spectroscopy (EDX) instrument was used to perform
elemental analysis to confirm the presence of copper in
the SEM images.
3. Results and Discussion
High quality copper particles resulting from the reduction
of Schweizer’s reagent formed were desired. To that end,
three parameters were optimized: the NH3/Cu2+ molar
ratio in the precursor solution, the pH by adjusting the
amount of ascorbic acid added to the reaction mixture,
and the amount of gum arabic introduced into reaction
3.1. Optimization of the Precursor Solution
12.5 g of copper sulfate and different amounts of con-
centrated ammonium hydroxide mixed together and dis-
solved in DI water to achieve 500 mL stock solutions
with NH3/Cu2+ ratios of 0, 1.15, 2.30, 4.60, 6.90, and
9.20. 10 mL aliquots of these stock solutions were trans-
ferred to 20 mL glass vials and reduced with 10 mL of
0.3 M ascorbic acid. The reaction mixture was allowed to
deposit on the sides of the glass vials for 24 hours at
15˚C - 20˚C. Visual inspection of the film color, smooth-
ness and reflectivity was used to determine the best reac-
tion conditions for the set. A copper sulfate solution with
a NH3/Cu2+ ratio of 6.90 provided the most consistent
and highest quality plating on the vial walls.
Using the 6.90 ratio as a starting point, the precursor
solution was finely tuned with stepwise additions of 50
μL of concentrated ammonium hydroxide to a 10 mL
6.90 ratio sample. These stepwise additions were made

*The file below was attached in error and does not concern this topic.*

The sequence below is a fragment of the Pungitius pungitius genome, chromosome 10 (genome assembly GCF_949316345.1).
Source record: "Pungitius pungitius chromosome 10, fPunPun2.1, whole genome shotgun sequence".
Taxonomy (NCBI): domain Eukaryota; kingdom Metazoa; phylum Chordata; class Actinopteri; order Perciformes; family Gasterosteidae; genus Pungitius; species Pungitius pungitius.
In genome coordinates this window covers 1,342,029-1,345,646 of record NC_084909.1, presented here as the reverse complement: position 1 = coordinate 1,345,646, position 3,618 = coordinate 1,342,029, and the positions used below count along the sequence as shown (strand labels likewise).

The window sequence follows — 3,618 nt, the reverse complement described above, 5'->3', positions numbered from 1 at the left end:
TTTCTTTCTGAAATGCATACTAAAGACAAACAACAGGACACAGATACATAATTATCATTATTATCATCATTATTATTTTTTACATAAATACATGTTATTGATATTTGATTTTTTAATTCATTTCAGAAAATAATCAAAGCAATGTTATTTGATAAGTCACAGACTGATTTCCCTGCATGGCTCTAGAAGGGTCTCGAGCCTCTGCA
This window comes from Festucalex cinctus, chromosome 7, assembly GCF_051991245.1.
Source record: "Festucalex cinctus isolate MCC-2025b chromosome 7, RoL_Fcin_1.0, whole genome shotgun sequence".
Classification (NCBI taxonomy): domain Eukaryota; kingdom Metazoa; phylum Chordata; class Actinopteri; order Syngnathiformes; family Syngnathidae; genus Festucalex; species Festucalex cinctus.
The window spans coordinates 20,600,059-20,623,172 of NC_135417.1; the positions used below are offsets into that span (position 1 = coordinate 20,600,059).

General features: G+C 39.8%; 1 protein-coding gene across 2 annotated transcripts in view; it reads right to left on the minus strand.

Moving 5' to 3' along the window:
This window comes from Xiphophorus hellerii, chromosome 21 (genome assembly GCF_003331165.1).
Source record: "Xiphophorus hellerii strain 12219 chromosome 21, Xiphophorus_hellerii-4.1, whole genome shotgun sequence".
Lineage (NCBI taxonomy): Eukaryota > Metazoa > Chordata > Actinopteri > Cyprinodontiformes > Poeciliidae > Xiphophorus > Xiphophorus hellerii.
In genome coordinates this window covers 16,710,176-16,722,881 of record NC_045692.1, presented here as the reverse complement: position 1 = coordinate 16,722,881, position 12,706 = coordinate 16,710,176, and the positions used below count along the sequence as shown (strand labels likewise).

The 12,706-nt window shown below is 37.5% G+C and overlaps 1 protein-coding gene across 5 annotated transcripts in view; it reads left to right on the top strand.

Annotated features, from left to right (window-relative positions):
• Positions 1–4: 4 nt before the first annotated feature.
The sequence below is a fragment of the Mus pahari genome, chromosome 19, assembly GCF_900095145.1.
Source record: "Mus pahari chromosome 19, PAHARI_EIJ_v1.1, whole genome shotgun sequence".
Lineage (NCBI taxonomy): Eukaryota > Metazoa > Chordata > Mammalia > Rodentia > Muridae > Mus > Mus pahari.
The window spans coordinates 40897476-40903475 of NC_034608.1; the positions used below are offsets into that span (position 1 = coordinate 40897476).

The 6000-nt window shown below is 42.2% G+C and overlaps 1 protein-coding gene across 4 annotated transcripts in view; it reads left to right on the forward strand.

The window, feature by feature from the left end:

every 2 hours until another addition of ammonium hy-
droxide caused the solution to turn clear. This fine ad-
justment resulted in an optimal precursor solution with
NH3/Cu2+ ratio of 7.13.
3.2. Optimization of pH
After the precursor solution was optimized the best reac-
tion mixture needed to be determined. Starting with 10
mL of 7.12 ratio precursor, reaction solutions were pre-
pared with 0.3 M ascorbic acid added in volumes be-
tween 0 to 10 mL in 0.5 mL steps and the remainder
Copyright © 2013 SciRes. OJAppS
P. B. LANDON ET AL.
filled with DI water to a total reaction volume of 20 mL
(Figure 1). Visual inspection for film color, smoothness,
and reflectivity was once again used to determine film
quality. Determining the optimal pH of the solution was
based on the color of the solution. If the solution was too
green, the mixture was too acidic; if the solution were too
basic the solution would turn yellow. The amount of
ascorbic acid was adjusted carefully to turn the solution
clear and then follow through to green (Figure 1(b)).
This corresponded to a molar ratio of ascorbic acid to
copper of 2.55 at a pH of 8.5.
3.3. Optimization of Gum Arabic Concentration
A series of reaction solutions were prepared with the
1/7.13/2.55 solution and final concentration of gum ara-
bic between 0% - 2.26% w/v as listed in Table 1. Upon
SEM imaging, it was determined that a final concentra-
tion in solution above approximately 0.16% w/v induced
the formation of highly crystalline copper microparticles
(Figure 2) Higher concentrations produced relatively
regular single crystals ranging between 0.5 to 2 μm.
These solutions reacted under vigorous stirring and ele-
vated temperatures (100˚C).
It was found upon examination of the SEM images
that the gum arabic acted both as binding and capping
agent depending on the concentration. At low concentra-
tions, small droplets of gum arabic served as nucleation
centers by binding many small copper seeds and allow-
lowing an orderly crystallization around it (Figure 3(a)).